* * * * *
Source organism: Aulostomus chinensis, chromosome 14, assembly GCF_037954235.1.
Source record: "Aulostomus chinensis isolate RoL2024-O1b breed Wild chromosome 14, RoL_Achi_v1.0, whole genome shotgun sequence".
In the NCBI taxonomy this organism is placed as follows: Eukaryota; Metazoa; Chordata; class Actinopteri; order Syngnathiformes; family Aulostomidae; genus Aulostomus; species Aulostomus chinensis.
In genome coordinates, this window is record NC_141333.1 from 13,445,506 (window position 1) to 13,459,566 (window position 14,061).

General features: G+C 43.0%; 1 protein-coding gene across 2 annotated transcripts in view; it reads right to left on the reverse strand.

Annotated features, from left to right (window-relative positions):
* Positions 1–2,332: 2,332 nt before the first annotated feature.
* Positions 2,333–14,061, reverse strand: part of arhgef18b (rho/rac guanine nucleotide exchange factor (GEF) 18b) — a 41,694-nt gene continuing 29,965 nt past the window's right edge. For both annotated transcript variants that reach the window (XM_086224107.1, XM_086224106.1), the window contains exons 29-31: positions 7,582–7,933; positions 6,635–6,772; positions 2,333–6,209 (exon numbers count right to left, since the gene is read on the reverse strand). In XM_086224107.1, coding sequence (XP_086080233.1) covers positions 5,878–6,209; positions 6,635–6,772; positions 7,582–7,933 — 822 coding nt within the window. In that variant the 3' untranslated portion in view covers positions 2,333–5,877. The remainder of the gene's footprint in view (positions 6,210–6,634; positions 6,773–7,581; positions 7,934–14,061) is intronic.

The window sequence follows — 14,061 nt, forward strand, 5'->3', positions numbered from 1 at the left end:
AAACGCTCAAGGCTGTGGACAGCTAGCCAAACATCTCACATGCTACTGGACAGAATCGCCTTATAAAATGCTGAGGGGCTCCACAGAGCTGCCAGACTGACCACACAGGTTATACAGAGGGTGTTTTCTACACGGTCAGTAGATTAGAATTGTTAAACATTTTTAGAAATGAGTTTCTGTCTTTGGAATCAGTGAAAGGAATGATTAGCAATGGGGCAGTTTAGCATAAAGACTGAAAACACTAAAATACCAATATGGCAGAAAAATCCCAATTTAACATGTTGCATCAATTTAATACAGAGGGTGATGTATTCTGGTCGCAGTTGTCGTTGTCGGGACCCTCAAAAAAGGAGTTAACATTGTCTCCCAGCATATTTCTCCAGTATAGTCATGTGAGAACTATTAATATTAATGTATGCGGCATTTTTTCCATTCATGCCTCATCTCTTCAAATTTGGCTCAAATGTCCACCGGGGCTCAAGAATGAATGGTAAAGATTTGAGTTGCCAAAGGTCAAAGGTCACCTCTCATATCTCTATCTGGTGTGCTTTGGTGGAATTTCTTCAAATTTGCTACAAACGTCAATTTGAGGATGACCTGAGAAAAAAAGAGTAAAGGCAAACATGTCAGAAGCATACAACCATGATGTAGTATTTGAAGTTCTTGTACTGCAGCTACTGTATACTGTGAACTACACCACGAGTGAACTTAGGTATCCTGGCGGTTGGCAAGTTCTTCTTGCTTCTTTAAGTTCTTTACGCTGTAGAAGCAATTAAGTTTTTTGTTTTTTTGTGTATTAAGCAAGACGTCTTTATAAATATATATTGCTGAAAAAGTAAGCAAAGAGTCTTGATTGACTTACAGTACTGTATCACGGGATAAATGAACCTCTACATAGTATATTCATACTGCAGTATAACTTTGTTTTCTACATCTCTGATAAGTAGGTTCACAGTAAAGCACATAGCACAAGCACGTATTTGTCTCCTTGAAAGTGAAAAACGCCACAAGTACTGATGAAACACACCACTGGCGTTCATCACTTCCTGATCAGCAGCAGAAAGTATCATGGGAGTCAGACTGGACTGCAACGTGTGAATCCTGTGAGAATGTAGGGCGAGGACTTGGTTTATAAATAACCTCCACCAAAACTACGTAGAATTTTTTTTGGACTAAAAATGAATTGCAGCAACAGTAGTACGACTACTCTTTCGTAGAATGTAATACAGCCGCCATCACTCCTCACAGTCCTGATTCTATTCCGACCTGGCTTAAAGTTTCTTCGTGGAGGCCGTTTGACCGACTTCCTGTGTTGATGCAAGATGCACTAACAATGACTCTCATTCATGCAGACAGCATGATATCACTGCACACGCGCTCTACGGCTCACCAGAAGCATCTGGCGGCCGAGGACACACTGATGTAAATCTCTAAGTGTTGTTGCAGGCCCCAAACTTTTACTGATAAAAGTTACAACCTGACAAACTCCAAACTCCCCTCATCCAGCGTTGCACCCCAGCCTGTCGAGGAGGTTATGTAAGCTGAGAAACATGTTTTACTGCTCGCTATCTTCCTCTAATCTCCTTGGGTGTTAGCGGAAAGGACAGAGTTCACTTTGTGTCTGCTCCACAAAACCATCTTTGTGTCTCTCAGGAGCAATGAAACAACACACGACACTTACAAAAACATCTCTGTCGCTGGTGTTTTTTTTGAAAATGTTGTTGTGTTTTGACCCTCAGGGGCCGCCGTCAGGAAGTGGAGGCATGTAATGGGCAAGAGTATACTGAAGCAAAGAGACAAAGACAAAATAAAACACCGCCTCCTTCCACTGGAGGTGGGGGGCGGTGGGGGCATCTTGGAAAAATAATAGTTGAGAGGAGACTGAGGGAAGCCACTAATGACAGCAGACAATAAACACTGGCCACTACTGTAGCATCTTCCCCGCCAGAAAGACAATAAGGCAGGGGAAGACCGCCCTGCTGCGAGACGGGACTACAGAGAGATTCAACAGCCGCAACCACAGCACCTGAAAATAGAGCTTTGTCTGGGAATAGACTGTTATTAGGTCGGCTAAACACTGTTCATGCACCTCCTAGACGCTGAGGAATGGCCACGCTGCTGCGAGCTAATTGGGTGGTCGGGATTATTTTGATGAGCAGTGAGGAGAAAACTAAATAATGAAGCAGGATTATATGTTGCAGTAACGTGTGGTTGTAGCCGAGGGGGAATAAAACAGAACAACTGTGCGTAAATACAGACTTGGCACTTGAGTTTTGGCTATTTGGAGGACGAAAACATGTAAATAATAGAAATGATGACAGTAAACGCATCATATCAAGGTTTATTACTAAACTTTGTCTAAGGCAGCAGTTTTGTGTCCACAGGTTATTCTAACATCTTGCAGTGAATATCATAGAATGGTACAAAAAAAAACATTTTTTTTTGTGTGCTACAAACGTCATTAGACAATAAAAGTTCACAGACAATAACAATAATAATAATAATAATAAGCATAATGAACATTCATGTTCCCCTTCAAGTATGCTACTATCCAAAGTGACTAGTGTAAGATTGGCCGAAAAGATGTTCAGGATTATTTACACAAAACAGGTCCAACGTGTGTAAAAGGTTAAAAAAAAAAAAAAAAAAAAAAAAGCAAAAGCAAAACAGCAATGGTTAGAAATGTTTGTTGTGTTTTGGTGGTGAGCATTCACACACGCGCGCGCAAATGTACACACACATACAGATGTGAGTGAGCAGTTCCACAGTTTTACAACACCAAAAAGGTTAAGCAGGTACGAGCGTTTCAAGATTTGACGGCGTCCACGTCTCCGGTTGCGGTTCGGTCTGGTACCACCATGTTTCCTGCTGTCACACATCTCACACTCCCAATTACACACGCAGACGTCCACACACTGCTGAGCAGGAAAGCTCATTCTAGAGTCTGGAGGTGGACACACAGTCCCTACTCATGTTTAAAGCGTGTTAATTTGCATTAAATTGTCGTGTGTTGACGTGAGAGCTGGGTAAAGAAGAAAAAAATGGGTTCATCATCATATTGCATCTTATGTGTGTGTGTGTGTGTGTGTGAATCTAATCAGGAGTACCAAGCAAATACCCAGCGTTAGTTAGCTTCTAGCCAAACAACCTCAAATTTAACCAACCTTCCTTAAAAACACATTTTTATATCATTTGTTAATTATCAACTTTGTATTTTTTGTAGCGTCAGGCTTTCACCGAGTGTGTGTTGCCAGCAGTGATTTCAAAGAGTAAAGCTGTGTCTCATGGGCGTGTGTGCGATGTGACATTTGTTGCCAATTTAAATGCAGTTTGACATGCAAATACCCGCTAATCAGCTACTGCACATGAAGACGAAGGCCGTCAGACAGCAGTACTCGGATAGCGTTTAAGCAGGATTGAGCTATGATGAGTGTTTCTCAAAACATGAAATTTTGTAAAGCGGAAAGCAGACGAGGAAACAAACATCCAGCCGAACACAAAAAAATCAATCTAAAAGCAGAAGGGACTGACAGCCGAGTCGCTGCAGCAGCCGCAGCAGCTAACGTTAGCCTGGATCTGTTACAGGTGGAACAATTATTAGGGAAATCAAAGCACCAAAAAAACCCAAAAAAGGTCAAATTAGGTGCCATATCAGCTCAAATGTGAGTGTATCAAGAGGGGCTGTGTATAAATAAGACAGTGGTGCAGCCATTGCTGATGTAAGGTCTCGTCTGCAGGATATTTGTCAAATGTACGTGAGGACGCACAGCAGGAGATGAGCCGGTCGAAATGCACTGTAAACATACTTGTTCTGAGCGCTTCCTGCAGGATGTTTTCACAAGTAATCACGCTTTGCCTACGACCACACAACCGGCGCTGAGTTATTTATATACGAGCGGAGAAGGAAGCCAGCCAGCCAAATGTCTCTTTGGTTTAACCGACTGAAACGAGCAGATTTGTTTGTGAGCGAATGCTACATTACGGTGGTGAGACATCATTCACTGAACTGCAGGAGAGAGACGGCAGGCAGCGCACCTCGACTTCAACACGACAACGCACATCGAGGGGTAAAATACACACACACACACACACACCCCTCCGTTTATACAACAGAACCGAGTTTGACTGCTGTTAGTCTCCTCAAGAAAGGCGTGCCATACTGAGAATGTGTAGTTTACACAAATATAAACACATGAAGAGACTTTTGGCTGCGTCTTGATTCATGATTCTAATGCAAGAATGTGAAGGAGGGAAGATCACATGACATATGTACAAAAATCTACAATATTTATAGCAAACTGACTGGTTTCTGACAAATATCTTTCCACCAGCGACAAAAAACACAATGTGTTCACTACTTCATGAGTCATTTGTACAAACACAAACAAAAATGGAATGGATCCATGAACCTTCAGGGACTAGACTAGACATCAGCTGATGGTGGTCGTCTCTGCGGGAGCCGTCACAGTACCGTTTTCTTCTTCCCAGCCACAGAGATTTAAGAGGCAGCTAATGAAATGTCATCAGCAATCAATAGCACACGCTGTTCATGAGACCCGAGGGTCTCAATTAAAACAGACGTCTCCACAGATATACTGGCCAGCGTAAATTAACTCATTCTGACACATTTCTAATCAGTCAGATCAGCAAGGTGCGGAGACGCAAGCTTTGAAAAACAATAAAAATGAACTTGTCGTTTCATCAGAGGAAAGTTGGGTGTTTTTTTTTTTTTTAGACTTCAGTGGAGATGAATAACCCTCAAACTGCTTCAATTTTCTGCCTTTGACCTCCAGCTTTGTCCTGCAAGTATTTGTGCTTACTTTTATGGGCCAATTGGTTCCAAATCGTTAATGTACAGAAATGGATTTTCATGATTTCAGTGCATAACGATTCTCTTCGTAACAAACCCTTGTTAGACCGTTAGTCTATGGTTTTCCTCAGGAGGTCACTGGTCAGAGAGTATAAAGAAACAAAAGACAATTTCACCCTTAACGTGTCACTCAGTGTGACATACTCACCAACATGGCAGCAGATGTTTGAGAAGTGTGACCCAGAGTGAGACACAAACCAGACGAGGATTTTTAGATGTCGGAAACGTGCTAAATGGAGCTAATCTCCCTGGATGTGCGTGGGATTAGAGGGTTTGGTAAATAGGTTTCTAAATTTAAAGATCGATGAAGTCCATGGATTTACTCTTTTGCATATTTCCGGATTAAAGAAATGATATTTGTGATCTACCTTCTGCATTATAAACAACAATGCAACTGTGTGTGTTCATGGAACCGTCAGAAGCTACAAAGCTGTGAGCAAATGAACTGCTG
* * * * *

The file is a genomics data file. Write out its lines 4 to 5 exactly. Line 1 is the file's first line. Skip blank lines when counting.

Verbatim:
In genome coordinates, this window is record NC_141333.1 from 13,445,506 (window position 1) to 13,459,566 (window position 14,061).

General features: G+C 43.0%; 1 protein-coding gene across 2 annotated transcripts in view; it reads right to left on the reverse strand.